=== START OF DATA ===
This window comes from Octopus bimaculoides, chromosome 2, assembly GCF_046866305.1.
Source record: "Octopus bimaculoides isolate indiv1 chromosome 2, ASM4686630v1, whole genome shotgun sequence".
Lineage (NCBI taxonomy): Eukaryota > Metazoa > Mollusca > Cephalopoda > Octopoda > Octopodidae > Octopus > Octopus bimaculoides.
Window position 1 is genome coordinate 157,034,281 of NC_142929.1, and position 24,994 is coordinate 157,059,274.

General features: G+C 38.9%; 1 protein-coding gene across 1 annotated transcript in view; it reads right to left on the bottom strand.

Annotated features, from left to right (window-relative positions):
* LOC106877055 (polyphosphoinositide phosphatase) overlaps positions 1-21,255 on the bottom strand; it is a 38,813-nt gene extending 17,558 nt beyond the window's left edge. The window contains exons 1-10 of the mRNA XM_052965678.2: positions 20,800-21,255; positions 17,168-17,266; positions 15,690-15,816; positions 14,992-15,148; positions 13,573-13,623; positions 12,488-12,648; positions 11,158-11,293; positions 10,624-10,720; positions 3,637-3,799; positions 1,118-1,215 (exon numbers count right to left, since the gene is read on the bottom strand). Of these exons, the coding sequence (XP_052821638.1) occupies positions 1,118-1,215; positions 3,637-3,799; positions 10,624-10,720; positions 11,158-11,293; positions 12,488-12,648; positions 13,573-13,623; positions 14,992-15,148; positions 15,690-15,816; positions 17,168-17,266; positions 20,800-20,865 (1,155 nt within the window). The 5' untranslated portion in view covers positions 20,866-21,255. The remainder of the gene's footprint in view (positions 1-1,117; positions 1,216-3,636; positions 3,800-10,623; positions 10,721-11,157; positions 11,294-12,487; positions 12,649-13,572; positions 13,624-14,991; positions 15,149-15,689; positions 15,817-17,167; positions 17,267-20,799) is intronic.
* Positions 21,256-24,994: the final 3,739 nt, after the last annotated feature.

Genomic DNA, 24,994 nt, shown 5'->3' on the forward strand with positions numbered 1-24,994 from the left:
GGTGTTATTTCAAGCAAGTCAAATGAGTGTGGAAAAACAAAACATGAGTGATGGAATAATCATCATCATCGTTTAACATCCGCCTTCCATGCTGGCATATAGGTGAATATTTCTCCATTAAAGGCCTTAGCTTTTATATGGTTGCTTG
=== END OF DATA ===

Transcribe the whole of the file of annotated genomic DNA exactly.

This window comes from Octopus bimaculoides, chromosome 2, assembly GCF_046866305.1.
Source record: "Octopus bimaculoides isolate indiv1 chromosome 2, ASM4686630v1, whole genome shotgun sequence".
Lineage (NCBI taxonomy): Eukaryota > Metazoa > Mollusca > Cephalopoda > Octopoda > Octopodidae > Octopus > Octopus bimaculoides.
Window position 1 is genome coordinate 157,034,281 of NC_142929.1, and position 24,994 is coordinate 157,059,274.

General features: G+C 38.9%; 1 protein-coding gene across 1 annotated transcript in view; it reads right to left on the bottom strand.

Annotated features, from left to right (window-relative positions):
* LOC106877055 (polyphosphoinositide phosphatase) overlaps positions 1-21,255 on the bottom strand; it is a 38,813-nt gene extending 17,558 nt beyond the window's left edge. The window contains exons 1-10 of the mRNA XM_052965678.2: positions 20,800-21,255; positions 17,168-17,266; positions 15,690-15,816; positions 14,992-15,148; positions 13,573-13,623; positions 12,488-12,648; positions 11,158-11,293; positions 10,624-10,720; positions 3,637-3,799; positions 1,118-1,215 (exon numbers count right to left, since the gene is read on the bottom strand). Of these exons, the coding sequence (XP_052821638.1) occupies positions 1,118-1,215; positions 3,637-3,799; positions 10,624-10,720; positions 11,158-11,293; positions 12,488-12,648; positions 13,573-13,623; positions 14,992-15,148; positions 15,690-15,816; positions 17,168-17,266; positions 20,800-20,865 (1,155 nt within the window). The 5' untranslated portion in view covers positions 20,866-21,255. The remainder of the gene's footprint in view (positions 1-1,117; positions 1,216-3,636; positions 3,800-10,623; positions 10,721-11,157; positions 11,294-12,487; positions 12,649-13,572; positions 13,624-14,991; positions 15,149-15,689; positions 15,817-17,167; positions 17,267-20,799) is intronic.
* Positions 21,256-24,994: the final 3,739 nt, after the last annotated feature.

Genomic DNA, 24,994 nt, shown 5'->3' on the forward strand with positions numbered 1-24,994 from the left:
GGTGTTATTTCAAGCAAGTCAAATGAGTGTGGAAAAACAAAACATGAGTGATGGAATAATCATCATCATCGTTTAACATCCGCCTTCCATGCTGGCATATAGGTGAATATTTCTCCATTAAAGGCCTTAGCTTTTATATGGTTGCTTG